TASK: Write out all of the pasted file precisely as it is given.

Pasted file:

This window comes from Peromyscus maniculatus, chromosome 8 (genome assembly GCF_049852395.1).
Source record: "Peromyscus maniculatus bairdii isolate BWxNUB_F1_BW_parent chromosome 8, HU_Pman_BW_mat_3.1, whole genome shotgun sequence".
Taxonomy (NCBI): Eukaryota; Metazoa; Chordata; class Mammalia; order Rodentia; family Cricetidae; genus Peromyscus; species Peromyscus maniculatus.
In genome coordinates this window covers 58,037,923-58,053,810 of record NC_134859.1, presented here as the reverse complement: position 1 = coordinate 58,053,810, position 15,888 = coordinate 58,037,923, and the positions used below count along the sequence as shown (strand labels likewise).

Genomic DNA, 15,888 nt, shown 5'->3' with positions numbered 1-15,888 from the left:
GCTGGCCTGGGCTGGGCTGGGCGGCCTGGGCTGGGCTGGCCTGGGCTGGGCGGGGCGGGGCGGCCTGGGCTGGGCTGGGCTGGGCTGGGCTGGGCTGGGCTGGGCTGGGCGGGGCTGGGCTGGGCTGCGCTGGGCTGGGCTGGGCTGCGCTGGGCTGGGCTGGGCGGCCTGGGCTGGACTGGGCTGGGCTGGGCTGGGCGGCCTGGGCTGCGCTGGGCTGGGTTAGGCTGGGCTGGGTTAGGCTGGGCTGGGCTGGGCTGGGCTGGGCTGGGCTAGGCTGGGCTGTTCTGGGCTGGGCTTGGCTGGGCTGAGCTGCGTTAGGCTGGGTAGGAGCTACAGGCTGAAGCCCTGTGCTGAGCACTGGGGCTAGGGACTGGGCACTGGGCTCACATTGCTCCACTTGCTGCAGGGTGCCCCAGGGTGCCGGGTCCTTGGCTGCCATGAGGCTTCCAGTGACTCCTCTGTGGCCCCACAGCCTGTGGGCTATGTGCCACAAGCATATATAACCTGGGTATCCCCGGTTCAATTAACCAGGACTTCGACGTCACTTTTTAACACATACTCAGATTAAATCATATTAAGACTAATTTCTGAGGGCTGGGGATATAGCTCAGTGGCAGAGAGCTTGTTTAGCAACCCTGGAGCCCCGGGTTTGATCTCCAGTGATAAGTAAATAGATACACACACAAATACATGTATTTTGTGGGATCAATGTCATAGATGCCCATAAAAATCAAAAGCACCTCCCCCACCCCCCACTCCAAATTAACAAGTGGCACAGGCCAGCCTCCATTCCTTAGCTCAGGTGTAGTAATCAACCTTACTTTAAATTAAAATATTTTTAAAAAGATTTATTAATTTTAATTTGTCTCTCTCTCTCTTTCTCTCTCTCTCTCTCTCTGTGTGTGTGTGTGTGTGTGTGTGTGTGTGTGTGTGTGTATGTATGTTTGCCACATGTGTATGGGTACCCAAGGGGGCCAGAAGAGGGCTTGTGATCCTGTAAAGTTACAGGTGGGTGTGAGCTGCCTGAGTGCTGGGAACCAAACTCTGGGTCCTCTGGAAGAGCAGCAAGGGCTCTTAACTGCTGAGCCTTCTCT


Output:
This window comes from Peromyscus maniculatus, chromosome 8 (genome assembly GCF_049852395.1).
Source record: "Peromyscus maniculatus bairdii isolate BWxNUB_F1_BW_parent chromosome 8, HU_Pman_BW_mat_3.1, whole genome shotgun sequence".
Taxonomy (NCBI): Eukaryota; Metazoa; Chordata; class Mammalia; order Rodentia; family Cricetidae; genus Peromyscus; species Peromyscus maniculatus.
In genome coordinates this window covers 58,037,923-58,053,810 of record NC_134859.1, presented here as the reverse complement: position 1 = coordinate 58,053,810, position 15,888 = coordinate 58,037,923, and the positions used below count along the sequence as shown (strand labels likewise).

Genomic DNA, 15,888 nt, shown 5'->3' with positions numbered 1-15,888 from the left:
GCTGGCCTGGGCTGGGCTGGGCGGCCTGGGCTGGGCTGGCCTGGGCTGGGCGGGGCGGGGCGGCCTGGGCTGGGCTGGGCTGGGCTGGGCTGGGCTGGGCTGGGCTGGGCGGGGCTGGGCTGGGCTGCGCTGGGCTGGGCTGGGCTGCGCTGGGCTGGGCTGGGCGGCCTGGGCTGGACTGGGCTGGGCTGGGCTGGGCGGCCTGGGCTGCGCTGGGCTGGGTTAGGCTGGGCTGGGTTAGGCTGGGCTGGGCTGGGCTGGGCTGGGCTGGGCTAGGCTGGGCTGTTCTGGGCTGGGCTTGGCTGGGCTGAGCTGCGTTAGGCTGGGTAGGAGCTACAGGCTGAAGCCCTGTGCTGAGCACTGGGGCTAGGGACTGGGCACTGGGCTCACATTGCTCCACTTGCTGCAGGGTGCCCCAGGGTGCCGGGTCCTTGGCTGCCATGAGGCTTCCAGTGACTCCTCTGTGGCCCCACAGCCTGTGGGCTATGTGCCACAAGCATATATAACCTGGGTATCCCCGGTTCAATTAACCAGGACTTCGACGTCACTTTTTAACACATACTCAGATTAAATCATATTAAGACTAATTTCTGAGGGCTGGGGATATAGCTCAGTGGCAGAGAGCTTGTTTAGCAACCCTGGAGCCCCGGGTTTGATCTCCAGTGATAAGTAAATAGATACACACACAAATACATGTATTTTGTGGGATCAATGTCATAGATGCCCATAAAAATCAAAAGCACCTCCCCCACCCCCCACTCCAAATTAACAAGTGGCACAGGCCAGCCTCCATTCCTTAGCTCAGGTGTAGTAATCAACCTTACTTTAAATTAAAATATTTTTAAAAAGATTTATTAATTTTAATTTGTCTCTCTCTCTCTTTCTCTCTCTCTCTCTCTCTGTGTGTGTGTGTGTGTGTGTGTGTGTGTGTGTGTGTGTATGTATGTTTGCCACATGTGTATGGGTACCCAAGGGGGCCAGAAGAGGGCTTGTGATCCTGTAAAGTTACAGGTGGGTGTGAGCTGCCTGAGTGCTGGGAACCAAACTCTGGGTCCTCTGGAAGAGCAGCAAGGGCTCTTAACTGCTGAGCCTTCTCT